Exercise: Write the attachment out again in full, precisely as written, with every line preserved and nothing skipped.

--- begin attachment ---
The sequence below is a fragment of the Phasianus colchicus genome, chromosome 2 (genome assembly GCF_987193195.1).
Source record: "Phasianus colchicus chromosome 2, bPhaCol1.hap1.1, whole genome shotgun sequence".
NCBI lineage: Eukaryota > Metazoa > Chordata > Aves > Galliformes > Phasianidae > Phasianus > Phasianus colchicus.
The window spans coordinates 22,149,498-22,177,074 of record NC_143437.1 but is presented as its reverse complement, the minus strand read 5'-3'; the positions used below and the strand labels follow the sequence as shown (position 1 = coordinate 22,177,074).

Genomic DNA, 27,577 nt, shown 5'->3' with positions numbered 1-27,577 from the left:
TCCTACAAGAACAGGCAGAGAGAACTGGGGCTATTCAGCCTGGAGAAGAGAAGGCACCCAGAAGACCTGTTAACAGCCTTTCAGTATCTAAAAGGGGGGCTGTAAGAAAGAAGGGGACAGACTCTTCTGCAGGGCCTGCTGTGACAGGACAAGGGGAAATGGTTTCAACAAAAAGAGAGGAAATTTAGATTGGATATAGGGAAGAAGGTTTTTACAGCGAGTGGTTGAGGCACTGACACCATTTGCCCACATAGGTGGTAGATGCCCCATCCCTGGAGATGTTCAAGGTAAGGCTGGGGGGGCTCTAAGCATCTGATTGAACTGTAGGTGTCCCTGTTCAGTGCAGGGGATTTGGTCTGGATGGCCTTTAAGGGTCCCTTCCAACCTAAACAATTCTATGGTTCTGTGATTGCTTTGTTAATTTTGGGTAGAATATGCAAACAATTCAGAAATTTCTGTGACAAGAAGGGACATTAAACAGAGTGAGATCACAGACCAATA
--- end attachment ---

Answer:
The sequence below is a fragment of the Phasianus colchicus genome, chromosome 2 (genome assembly GCF_987193195.1).
Source record: "Phasianus colchicus chromosome 2, bPhaCol1.hap1.1, whole genome shotgun sequence".
NCBI lineage: Eukaryota > Metazoa > Chordata > Aves > Galliformes > Phasianidae > Phasianus > Phasianus colchicus.
The window spans coordinates 22,149,498-22,177,074 of record NC_143437.1 but is presented as its reverse complement, the minus strand read 5'-3'; the positions used below and the strand labels follow the sequence as shown (position 1 = coordinate 22,177,074).

Genomic DNA, 27,577 nt, shown 5'->3' with positions numbered 1-27,577 from the left:
TCCTACAAGAACAGGCAGAGAGAACTGGGGCTATTCAGCCTGGAGAAGAGAAGGCACCCAGAAGACCTGTTAACAGCCTTTCAGTATCTAAAAGGGGGGCTGTAAGAAAGAAGGGGACAGACTCTTCTGCAGGGCCTGCTGTGACAGGACAAGGGGAAATGGTTTCAACAAAAAGAGAGGAAATTTAGATTGGATATAGGGAAGAAGGTTTTTACAGCGAGTGGTTGAGGCACTGACACCATTTGCCCACATAGGTGGTAGATGCCCCATCCCTGGAGATGTTCAAGGTAAGGCTGGGGGGGCTCTAAGCATCTGATTGAACTGTAGGTGTCCCTGTTCAGTGCAGGGGATTTGGTCTGGATGGCCTTTAAGGGTCCCTTCCAACCTAAACAATTCTATGGTTCTGTGATTGCTTTGTTAATTTTGGGTAGAATATGCAAACAATTCAGAAATTTCTGTGACAAGAAGGGACATTAAACAGAGTGAGATCACAGACCAATA